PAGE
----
On Thu, Jul 27, 2017 at 10:05 PM, Peter Geoghegan <p...@bowt.ie> wrote: > I really don't know if that would be worthwhile. It would certainly fix > the regression shown in my test case, but that might not go far enough. > I strongly suspect that there are more complicated workloads where > LP_DEAD cleanup from SELECT statements matters, which is prevented by > the LSN check thing, just because there are always other sessions that > modify the page concurrently. This might be true of Alik's Zipfian test > case, for example.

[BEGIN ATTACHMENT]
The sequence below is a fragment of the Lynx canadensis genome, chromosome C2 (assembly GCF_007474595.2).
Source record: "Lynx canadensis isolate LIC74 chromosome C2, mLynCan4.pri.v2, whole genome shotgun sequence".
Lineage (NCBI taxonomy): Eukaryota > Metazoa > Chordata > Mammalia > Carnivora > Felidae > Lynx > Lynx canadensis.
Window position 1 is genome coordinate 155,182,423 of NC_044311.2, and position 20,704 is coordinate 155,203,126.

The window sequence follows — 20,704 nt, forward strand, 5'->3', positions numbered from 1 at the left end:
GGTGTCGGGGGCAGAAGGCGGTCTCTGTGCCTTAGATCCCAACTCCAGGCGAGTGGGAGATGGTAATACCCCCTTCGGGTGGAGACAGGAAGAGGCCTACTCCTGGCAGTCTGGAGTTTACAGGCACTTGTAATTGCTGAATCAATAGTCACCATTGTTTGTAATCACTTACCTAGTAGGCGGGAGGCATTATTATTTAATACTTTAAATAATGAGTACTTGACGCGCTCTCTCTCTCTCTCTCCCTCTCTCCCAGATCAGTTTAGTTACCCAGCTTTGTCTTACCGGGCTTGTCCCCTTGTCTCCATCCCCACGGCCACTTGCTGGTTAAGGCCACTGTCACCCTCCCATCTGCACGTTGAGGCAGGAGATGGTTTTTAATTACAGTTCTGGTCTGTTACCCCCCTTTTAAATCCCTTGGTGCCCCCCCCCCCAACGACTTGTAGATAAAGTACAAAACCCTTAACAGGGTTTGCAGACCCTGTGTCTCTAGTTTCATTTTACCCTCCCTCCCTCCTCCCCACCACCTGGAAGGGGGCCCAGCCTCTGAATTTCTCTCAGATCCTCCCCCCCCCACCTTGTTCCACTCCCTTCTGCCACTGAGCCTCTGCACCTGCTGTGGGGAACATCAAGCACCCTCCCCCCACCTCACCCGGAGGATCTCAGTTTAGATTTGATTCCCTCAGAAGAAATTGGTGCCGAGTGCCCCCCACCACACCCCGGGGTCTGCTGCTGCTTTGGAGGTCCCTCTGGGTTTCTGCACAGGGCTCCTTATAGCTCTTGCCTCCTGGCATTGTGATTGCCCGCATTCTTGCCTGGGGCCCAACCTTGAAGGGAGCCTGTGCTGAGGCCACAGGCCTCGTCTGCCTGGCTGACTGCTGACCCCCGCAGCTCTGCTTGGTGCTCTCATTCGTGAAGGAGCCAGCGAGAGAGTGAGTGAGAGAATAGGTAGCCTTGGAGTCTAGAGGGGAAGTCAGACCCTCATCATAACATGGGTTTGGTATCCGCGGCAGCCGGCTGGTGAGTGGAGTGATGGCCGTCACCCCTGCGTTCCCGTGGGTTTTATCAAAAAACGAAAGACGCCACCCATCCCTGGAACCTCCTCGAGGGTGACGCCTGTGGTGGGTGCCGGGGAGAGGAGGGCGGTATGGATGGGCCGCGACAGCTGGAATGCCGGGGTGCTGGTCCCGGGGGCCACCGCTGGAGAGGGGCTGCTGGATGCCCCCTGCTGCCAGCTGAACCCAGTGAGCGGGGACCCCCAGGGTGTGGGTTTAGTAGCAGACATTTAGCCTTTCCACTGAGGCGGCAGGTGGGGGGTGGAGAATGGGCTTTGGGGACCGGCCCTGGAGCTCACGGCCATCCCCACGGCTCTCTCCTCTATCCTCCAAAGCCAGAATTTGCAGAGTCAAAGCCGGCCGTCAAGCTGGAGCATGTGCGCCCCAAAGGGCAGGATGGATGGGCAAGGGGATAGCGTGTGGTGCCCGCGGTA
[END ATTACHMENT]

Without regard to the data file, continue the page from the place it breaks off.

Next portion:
I haven't studied the test case, but I think as a general principle it makes sense to be happy when someone comes up with an algorithm that holds a lock for a shorter period of time (and buffer pins are a type of lock). There are a number of places (fast-path locking, for example, or vacuum skipping pinned heap pages) where we have fast-paths that get taken most of the time and slow paths that get used when concurrent activity happens; empirically, such things often work out to a win. I think it's disturbing that this code seems to be taking the slow-path (which, in context, means skipping LP_DEAD cleanup) even there is no concurrent activity. That's hard to justify. But the fact that it is taking the slow-path when there *is* concurrent activity is harder to complain about. That might win or it might lose; the non-concurrent case only loses. -- Robert Haas EnterpriseDB: http://www.enterprisedb.com The Enterprise PostgreSQL Company -- Sent via pgsql-hackers mailing list (email@example.com) To make changes to your subscription: http://www.postgresql.org/mailpref/pgsql-hackers